The problem for Republicans is that these very popular features of Obamacare require a lot of government supervision and expensive subsidies for those who cannot afford the care they need. The current GOP is an anti-government party that does not believe health care is a right that should be guaranteed by the government.
The problem for Democrats is that, although their 2016 Party platform reaffirms the traditional Democratic belief that health care is “a fundamental right for every American,” they haven’t been willing to commit to reforms that would implement this right. Instead, the platform suggested tweaking Obamacare. However, if health care is a right, then a system that leaves 27 million uninsured fails to respect that right. “Additionally, underinsurance is an increasing, often overlooked problem,” says Dr. Jessica Schorr Saxe of Physicians for a National Health Program:
“According to the Commonwealth Fund, this included 21 percent of adults below Medicare age in 2014. More than one-third of Americans did not get needed care due to financial barriers, and more than one-third have trouble paying a medical bill. Free clinics, which expected declining numbers after the ACA, are seeing an influx of insured patients who cannot afford co-pays or deductibles.”
The U.S. pays much more for health care than other high-income nations, but gets much less. In its recent survey of health care in 11 high-income countries (Australia, Canada, France, Germany, the Netherlands, New Zealand, Norway, Sweden, Switzerland, the United Kingdom and the United States), the Commonwealth Fund reached this conclusion:
“In comparison to adults in the other 10 countries, adults in the U.S. are sicker and more economically disadvantaged. . . .Although the U.S. has made significant progress in expanding insurance coverage under the Affordable Care Act, it remains an outlier among high-income countries in ensuring access to health care. The authors point out that all of the other countries surveyed provide universal insurance coverage.”
The argument over retaining, tweaking or repealing the ACA is a distraction. If health care is a right, then we must have a national program to secure health care for everyone. There is a bill in Congress that would do just that: H.R.676 — Expanded & Improved Medicare For All Act, introduced by Rep. John Conyers (D-MI) with 59 cosponsors.
Medicare as it now exists is a program for the elderly that 77 percent of Americans consider “very important” (second only to Social Security), and 75 percent of recipients say is working well. It is (mostly) a single-payer system in which a government-administered fund pays for services delivered by private hospitals and practitioners. H.R. 676—Medicare for All would create a universal and much more comprehensive single-payer system.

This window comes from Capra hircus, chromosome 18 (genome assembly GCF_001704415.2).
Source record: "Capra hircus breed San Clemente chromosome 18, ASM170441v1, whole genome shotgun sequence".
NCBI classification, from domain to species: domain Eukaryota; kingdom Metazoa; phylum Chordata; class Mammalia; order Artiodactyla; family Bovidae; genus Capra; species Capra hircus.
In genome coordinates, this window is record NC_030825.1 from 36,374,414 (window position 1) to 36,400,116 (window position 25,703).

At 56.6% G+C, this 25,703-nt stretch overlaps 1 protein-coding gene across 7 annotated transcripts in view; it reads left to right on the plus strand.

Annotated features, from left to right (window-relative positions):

Like the Canadian single-payer system and our current Medicare, it would drastically reduce (by hundreds of billions of dollars) the administrative costs imposed on doctors’ offices and hospitals by the multiple forms and rules of competing private insurers. It would also (as in Canada and Europe) help patients by reducing drug prices through direct negotiation with pharmaceutical companies. These savings would enable the U.S. to cover those uninsured 27 million, and greatly expand coverage for everyone.
Even Donald Trump saw this back in 2000, when he wrote in his book “The America We Deserve” that “We must have universal health care. Just imagine the improved quality of life for our society as a whole. … The Canadian-style, single-payer system in which all payments for medical care are made to a single agency (as opposed to the large number of HMOs and insurance companies with their diverse rules, claim forms and deductibles) … helps Canadians live longer and healthier than Americans.”
According to a recent Gallup poll (5/16/16), 58 percent of Americans (73 percent of Democrats and 41 percent of Republicans) favor replacing the ACA “with a federally funded healthcare system that provides insurance for all Americans.” Yet Hillary Clinton’s majority in the Democratic National Platform Committee voted against single-payer, ignoring the overwhelming preference of Democrats.
The DNC’s vote, and Hillary’s refusal to endorse single-payer, were a vivid reminder that the Democratic Party was still the servant of the health care industry and not of the people. Can it reform before 2018?
Panel members left to right:
Dr. Susan Buchino, Phd, OTR/L, School of Public Health and Information Sciences;
Dr. Barbara Casper, MD, Internal Medicine, Professor of Medicine;
Representative John Yarmuth, 3rd Congressional District, Kentucky
Tuesday, February 21, 2017, 12 Noon, Kornhauser Auditorium, 500 S. Preston, Louisville
Sponsored by: U of L Chapter of Students for a National Health Program SNaHP
Article by med students Brandi Jones and Mallika Sabharwal: